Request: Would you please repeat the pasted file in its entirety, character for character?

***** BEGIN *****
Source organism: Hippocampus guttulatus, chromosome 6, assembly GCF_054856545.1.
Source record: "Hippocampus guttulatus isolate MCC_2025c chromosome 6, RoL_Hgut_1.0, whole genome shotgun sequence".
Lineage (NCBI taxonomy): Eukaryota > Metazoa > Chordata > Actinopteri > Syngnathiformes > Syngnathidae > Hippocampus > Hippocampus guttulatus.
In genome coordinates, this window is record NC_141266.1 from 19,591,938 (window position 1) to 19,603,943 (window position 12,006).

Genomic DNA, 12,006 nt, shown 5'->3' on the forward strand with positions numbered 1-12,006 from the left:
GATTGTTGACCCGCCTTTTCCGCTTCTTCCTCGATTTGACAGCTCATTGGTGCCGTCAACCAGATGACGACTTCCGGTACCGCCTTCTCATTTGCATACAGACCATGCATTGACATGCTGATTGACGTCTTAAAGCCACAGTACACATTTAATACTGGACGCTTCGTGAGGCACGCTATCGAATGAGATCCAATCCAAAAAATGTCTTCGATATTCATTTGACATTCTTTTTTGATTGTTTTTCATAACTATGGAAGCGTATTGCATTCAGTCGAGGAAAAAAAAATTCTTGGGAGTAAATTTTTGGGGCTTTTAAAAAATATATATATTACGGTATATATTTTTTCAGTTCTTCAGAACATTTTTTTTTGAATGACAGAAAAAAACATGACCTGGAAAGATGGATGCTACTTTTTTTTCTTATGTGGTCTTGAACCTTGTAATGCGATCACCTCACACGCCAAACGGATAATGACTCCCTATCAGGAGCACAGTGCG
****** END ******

Source organism: Hippocampus guttulatus, chromosome 6, assembly GCF_054856545.1.
Source record: "Hippocampus guttulatus isolate MCC_2025c chromosome 6, RoL_Hgut_1.0, whole genome shotgun sequence".
Lineage (NCBI taxonomy): Eukaryota > Metazoa > Chordata > Actinopteri > Syngnathiformes > Syngnathidae > Hippocampus > Hippocampus guttulatus.
In genome coordinates, this window is record NC_141266.1 from 19,591,938 (window position 1) to 19,603,943 (window position 12,006).

Genomic DNA, 12,006 nt, shown 5'->3' on the forward strand with positions numbered 1-12,006 from the left:
GATTGTTGACCCGCCTTTTCCGCTTCTTCCTCGATTTGACAGCTCATTGGTGCCGTCAACCAGATGACGACTTCCGGTACCGCCTTCTCATTTGCATACAGACCATGCATTGACATGCTGATTGACGTCTTAAAGCCACAGTACACATTTAATACTGGACGCTTCGTGAGGCACGCTATCGAATGAGATCCAATCCAAAAAATGTCTTCGATATTCATTTGACATTCTTTTTTGATTGTTTTTCATAACTATGGAAGCGTATTGCATTCAGTCGAGGAAAAAAAAATTCTTGGGAGTAAATTTTTGGGGCTTTTAAAAAATATATATATTACGGTATATATTTTTTCAGTTCTTCAGAACATTTTTTTTTGAATGACAGAAAAAAACATGACCTGGAAAGATGGATGCTACTTTTTTTTCTTATGTGGTCTTGAACCTTGTAATGCGATCACCTCACACGCCAAACGGATAATGACTCCCTATCAGGAGCACAGTGCG